When it (finally) turned up, it was a lovely hardback edition – ex-library from the USA but in pretty condition despite that and the collection as a whole sounds really interesting. It’s one of the Macmillan Best of Soviet Sci Fi collections (as was “Half a Life”) and is translated by Roger DeGaris. The book is edited by Vladimir Gakov, apparently a sci-fi critic from the Soviet union, and he also provides a short introduction to each story. The volume is divided into four sections, entitled “Space: Amid the Stars – and on Earth”, “The Future – Fears and Hopes”, “Parallel Worlds: Space and Time” and “Aliens: Human and Nonhuman” . Bulychev’s two tales fall into the second and the last sections, and are just as good as the previous ones I’d read.

worlds spring

Bulychev really is a master storyteller, and in both stories he wrong-foots the reader from the beginning, not letting on quite who/what the protagonist is. In “An Ugly Bioform”, we meet (logically enough) a bioform – a human who has been surgically altered to survive extreme conditions on other planets and in other environments. Returning from his mission, he is somewhat alienated back on earth and unsure of his future until local events thrust him into a situation where his physical condition can be of use. The second story, “The Choice”, features someone who initially appears to be human, albeit with powers to change form and influence people. However, as the tale progresses it becomes clear that there is more to this person that meets the eye and they have a big decision to make about their future.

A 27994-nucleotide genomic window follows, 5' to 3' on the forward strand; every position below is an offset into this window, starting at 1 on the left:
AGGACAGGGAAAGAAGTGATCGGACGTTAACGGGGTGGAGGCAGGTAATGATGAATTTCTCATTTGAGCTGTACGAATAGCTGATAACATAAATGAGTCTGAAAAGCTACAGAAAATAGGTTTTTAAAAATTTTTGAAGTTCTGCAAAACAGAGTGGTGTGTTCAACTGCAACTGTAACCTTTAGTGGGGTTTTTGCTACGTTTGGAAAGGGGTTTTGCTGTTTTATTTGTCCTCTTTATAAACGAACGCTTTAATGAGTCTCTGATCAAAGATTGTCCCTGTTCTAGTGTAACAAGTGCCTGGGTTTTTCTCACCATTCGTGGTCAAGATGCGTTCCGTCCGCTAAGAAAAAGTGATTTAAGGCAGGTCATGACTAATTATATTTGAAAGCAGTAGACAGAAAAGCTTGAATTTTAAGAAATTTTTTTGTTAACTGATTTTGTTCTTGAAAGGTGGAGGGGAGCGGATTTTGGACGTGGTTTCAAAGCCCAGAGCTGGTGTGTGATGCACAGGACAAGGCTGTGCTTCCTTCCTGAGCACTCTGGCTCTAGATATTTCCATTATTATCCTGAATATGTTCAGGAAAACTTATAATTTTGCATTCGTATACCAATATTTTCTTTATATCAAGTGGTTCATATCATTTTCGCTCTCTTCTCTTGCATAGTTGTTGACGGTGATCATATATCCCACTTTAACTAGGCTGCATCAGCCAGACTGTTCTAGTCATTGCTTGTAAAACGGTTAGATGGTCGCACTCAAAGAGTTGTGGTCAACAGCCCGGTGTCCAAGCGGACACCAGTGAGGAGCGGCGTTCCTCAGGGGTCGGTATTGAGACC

There is a consistent theme in both stories about belonging; whether you are a human originally or not a human, how much of your identity is defined by where you live and where you grew up? The stories explore these aspects of living very thoughtfully and Bulychev never hits you in the face with his message. Whilst celebrating simple human existence and the joys of life on earth, he shows the possibilities that could be out there in the universe. He also tells his story brilliantly, drawing you in and gradually revealing more about his characters and their setting until you’re completely involved in their fate – a real achievement in a short story. There’s a poignancy in both stories as we watch the characters wrestling with their circumstances and trying to make the right decision. In an era when the world is full of horrors, it’s timely to consider what it is to be a human being and what our responsibilities are to each other.

The introduction to the first story by Gakov is revealing; he discloses that Bulychev is the pseudonym of an academic and sings the praises of his prolific works, describing his work as “psychologically penetrating”. Of course, Wikipedia will tell you much, much more nowadays, but at the time of this book’s publication (1981) there was probably very little known in the west about the author. Gakov rates Bulychev highly, putting him as second only to the Strugatskys. I’ve probably not read enough of either of these to agree or disagree with that opinion, but I certainly rate Bulychev highly myself – and I fear another visit to the ISFDB may be due…. 🙂